• Vinyl
  • Date : 31.05.2024
  • Running Time : 40:25

Third Ear Band – Druid One – Live At Essen Pop & Blues Festival 1970

Despite not being at least initially among the scheduled groups (in fact, the band’s name does not appear on the poster or the official program for the event), Third Ear Band played at the Zweites Essener Pop & Blues Festival on April 24, 1970. The evening’s packed program included, among others, The Flock, Ekseption, Rhinocerous, The Groundhogs, It’s A Beautiful Day, and the still-unknown Black Sabbath, who had recently debuted their self-titled album.

Coming to Essen (Germany), Third Ear Band stayed overnight at the Rheinischer Hof hotel at Edwig Strass 11 (four band members, manager Steve Pank, and two sound engineers), and on the evening of the 24th, between 9 and 10 p.m., they played their set on the main stage. On that first evening, in the long afternoon that began at 4 p.m. with bands taking turns on two stages, the Groundhogs had played just before them, and the Oscar Benton Band would play after them. The first of the festival’s two days ended at 2 a.m. with a performance by The Flock.

Other times, one would say, considering the sad homogenisation of today. Times when progressive, blues rock, hard rock and folk music could be played in the same festival.

It was thanks to an enlightened young man, Konrad Mallison, who in 1969 had emptied the intuition to invent the most famous alternative music festival ever held in Germany, only after attending the Bath Festival of Blues the year before, while on holiday in England.

The 49 minutes of Third Ear Band’s live set, recorded by NDR TV, ending with what appears to be the tuning of the instruments, suggests that the length of the gig was longer and that at least one or two tunes are missing from the roll call. But the extraordinariness of this find, the quality of the sound, and the choice of music permormed, make this set worthy of going down in history among the few other great bargains available in the catalogue (e.g., along with the wonderful concert filmed by French TV on May 28, 1970 and available on the Web) in one of the most interesting phases of the band’s history.

In fact, the concert in Essen, played by the quartet line-up with Sweeney on hand drums, Minns on oboe, Coff on violin and Smith on cello, falls just a few weeks before the release of the second album, known among fans as “Elements” despite being titled simply “Third Ear Band” (released in June 1970), and the recording, also in Germany (on July 2 and 3), of the stunning soundtrack for NDR TV animation short movie “Aebelard” by film maker George Morse with overexposed psychedelic illustrations by painter Herbert Fuchs. Entitled “Abelard & Heloise,” it is one of Third Ear Band’s most significant works, which remained unpublished for almost thirty years (it only come out in 1997 with my first book on the band) and which would have deserved to be released even then.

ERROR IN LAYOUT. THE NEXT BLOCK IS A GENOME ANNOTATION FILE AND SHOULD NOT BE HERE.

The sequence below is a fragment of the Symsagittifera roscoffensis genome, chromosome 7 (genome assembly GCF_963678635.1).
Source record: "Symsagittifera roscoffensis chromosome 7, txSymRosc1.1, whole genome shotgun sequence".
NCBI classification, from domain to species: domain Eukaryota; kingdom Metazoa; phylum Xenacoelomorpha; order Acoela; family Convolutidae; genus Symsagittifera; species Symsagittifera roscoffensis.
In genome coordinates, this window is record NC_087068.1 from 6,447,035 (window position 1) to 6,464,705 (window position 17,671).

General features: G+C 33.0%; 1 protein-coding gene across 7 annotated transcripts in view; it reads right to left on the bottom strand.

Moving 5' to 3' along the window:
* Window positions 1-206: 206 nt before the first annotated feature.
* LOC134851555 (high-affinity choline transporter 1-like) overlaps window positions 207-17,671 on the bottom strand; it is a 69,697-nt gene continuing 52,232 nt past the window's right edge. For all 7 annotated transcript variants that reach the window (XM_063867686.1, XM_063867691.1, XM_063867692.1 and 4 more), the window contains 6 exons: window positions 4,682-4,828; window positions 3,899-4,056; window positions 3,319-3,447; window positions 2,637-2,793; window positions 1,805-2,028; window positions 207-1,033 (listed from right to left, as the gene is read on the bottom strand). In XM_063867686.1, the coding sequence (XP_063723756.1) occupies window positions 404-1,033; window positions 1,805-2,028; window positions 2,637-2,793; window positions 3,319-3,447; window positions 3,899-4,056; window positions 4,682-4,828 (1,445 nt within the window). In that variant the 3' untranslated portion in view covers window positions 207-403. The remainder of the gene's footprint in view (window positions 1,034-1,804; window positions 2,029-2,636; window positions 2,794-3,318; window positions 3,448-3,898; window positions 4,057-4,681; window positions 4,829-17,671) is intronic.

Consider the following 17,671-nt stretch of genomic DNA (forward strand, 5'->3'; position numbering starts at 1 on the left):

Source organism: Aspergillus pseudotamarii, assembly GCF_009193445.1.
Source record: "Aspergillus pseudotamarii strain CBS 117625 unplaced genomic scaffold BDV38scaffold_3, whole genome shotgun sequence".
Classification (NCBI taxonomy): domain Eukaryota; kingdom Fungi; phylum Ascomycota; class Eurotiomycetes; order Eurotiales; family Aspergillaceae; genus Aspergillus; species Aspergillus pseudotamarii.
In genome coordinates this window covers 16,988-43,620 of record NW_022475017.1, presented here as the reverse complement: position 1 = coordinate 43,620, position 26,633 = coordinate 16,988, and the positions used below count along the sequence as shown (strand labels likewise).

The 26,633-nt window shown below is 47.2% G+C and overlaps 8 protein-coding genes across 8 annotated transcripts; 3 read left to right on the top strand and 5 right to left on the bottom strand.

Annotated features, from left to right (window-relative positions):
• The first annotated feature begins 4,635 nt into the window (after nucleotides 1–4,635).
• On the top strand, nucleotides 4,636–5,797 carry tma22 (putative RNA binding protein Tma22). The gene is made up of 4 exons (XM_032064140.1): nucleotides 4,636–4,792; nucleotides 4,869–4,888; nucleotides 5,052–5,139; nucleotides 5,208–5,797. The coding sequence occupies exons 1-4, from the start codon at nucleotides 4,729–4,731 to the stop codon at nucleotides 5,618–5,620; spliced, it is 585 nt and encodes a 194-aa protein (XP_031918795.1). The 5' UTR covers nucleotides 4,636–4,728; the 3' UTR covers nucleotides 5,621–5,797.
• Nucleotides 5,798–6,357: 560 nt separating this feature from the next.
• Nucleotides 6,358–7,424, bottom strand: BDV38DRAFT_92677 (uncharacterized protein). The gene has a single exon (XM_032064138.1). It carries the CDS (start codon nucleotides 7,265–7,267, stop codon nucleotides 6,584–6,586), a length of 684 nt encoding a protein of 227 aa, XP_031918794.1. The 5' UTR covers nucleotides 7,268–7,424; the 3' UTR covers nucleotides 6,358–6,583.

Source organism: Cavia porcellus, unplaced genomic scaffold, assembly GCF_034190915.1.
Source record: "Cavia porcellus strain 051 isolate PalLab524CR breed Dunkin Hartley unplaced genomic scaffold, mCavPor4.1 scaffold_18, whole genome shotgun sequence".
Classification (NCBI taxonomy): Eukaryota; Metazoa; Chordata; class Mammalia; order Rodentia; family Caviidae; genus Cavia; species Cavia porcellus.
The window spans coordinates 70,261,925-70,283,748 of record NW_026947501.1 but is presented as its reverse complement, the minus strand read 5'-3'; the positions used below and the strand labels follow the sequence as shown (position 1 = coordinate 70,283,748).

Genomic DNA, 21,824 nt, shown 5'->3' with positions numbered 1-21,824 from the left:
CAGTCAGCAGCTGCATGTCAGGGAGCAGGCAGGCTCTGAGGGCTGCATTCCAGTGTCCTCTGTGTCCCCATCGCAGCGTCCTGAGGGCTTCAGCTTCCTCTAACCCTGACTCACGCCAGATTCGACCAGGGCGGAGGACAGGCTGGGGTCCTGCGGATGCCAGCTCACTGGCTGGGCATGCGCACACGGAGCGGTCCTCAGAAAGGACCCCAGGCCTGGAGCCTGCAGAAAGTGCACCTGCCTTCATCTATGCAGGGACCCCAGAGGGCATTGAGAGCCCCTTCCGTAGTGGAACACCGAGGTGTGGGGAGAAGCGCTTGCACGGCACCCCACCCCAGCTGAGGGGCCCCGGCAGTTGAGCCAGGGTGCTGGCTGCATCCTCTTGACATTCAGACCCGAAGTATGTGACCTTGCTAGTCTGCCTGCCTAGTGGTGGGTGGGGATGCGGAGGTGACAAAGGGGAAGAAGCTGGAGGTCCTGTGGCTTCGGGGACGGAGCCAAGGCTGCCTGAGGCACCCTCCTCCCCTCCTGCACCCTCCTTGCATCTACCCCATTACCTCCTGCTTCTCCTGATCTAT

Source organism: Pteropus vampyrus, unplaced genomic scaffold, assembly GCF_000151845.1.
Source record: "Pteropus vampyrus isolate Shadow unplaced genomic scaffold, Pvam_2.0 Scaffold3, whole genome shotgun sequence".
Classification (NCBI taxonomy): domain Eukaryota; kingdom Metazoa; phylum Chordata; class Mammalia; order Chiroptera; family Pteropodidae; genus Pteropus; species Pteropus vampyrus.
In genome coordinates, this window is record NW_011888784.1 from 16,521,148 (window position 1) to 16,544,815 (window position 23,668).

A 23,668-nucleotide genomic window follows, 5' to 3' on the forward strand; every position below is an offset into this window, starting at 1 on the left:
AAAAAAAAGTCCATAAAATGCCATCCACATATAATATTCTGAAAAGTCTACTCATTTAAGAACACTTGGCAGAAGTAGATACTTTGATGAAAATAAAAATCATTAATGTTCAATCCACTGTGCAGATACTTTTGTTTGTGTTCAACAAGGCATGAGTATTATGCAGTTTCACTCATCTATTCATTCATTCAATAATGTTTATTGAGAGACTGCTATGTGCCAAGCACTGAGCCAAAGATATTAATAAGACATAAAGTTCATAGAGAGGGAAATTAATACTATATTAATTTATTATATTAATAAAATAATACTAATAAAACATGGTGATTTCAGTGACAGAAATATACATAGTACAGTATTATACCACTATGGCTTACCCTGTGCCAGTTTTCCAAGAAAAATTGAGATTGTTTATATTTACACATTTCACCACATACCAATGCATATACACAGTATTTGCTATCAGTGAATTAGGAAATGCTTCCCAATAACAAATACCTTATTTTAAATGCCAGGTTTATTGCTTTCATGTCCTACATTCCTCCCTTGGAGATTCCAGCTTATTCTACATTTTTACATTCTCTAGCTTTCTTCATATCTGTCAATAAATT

Of these two excellent works, in Essen the band premiered shortened versions of “Earth” and “Water” and one of the six-part soundtrack, the third, featuring a beautiful oboe theme by Paul Minns.

It’s interesting to catch the group just during the Abbey Road recordings (held in a few sessions in April and May 1970) at a stage when these tracks still seem to be in progress: “Water,” whose earliest recordings dated months before, was here reprised in a version with a minor key and it is very short compared to the one later released, limited to a repetition of the main theme without the improvised studio variations. Even more surprising is the performance of “Earth,” only 3:00, much shorter than the album recording, with Ursula Smith engaged in pizzicato and Coff playing his violin with a plectrum.

In between the two novelties and the excerpt from “Aebelard,” in Essen the band offered old “Alchemy”’s warhorses they had been playing for over a year in concert such as “Druid One,” with an unexpected vocal intro, “Ghetto Raga,” “Mosaic,” and “Area Three” (but without John Peel’s Jews Harp!), showing a incredibly brilliant interplay: the structure of the compositions, whether raga scales or free improvisation, is based on Sweeney’s hypnotic rhythms (however, not always precise) and Smith’s cello, with predominantly a rhythmic function, on which Minns’ oboe and Coff’’s violin phrasing are grafted – now rigorous, in chasing each other on the raga scales, now erratic, unpredictable.

The final effect, caught in its slow, mesmerising unraveling, also renders the atmosphere of the festivals of these years, with a participating and attentive audience, eager to hear the music even when, between tunes, the musicians indulge in tuning their instruments or simply catching their breath.

From this concert, filmed by German TV, only the performance of “Earth” has been circulating on the web for a few years now, and is part of a DVD documenting the festival (titled “Pop & Blues Festival 1969-1970,” it was not officially released in USA by RareRock DVDs).


Luca Chino Ferrari

writer and lyricist

editor of Ghettoraga, the Third Ear Band’s official web Archive



Side A:

  1. Water 03:50
  2. Abelard & Heloise (Part 3) 06:08
  3. Mosaic 05:41
  4. Area Three 07:58

Side B:

  1. Druid One 05:47
  2. Ghetto Raga 07:50
  3. Earth 03:11

total: 40:25 min.